Using butyrates can circumvent these processes by stimulating extremely rapid repair of the mucosal wall. Butyric acid works in several ways:

1. It reduces the inflammatory condition of these walls reducing intracellular seepage of undigested food particles.

2. It seals up the holes left by penetration of the roots, i.e. rhizoids, of Candida albicans overgrowth, which are often implicated in secondary food sensitivities. For best results, butyric acid can be used in conjunction with caprylic acid (Caprin) one of the most effective antifungals available on the market today, with a remarkable lack of side effects.

3. By stimulating epithelial sloughing in the intestinal tract, new attachment sites are created for favorable bio-flora such as bifidus and acidophilus cultures. Re-establishing the balance of protective bacteria supports our enzyme and fighter cell capabilities, which is necessary for stronger immune support.

In compromised immune systems, undifferentiated cell growth can be inhibited by butyric acid, as reported in Cancer Research November 1982. The earliest reference to this phenomena was reported by James Watson: “Butyric Acid In The Treatment Of Cancer” The Lancet, April 8, 1933. pp 746-748.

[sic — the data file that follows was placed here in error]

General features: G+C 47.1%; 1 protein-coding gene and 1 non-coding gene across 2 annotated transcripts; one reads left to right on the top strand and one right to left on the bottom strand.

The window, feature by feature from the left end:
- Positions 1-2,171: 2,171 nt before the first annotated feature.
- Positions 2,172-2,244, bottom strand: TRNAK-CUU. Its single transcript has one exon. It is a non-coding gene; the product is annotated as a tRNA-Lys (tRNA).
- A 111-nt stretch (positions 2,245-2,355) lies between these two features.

Vitamin A, Beta-carotene, and Pantothenic acid: Nutrients and the epithelial mucosa of the large intestine.


Vitamin A is necessary for normal growth of most cells of the body and especially for normal growth and proliferation of the different types of epithelial cells. Vitamin A deficiency causes epithelial structures to become stratified and keratinized, which can lead to malabsorption of nutrients due to their (nutrients) inability to cross less permeable membranes.

Cellular growth and development

Vitamin A is necessary in the synthesis of many glycoproteins, some of which may control cellular differentiation. This is important in healing the epithelium of the large intestine, which may have been damaged due to candidiasis, irritable bowel syndrome or other gastrointestinal disorders.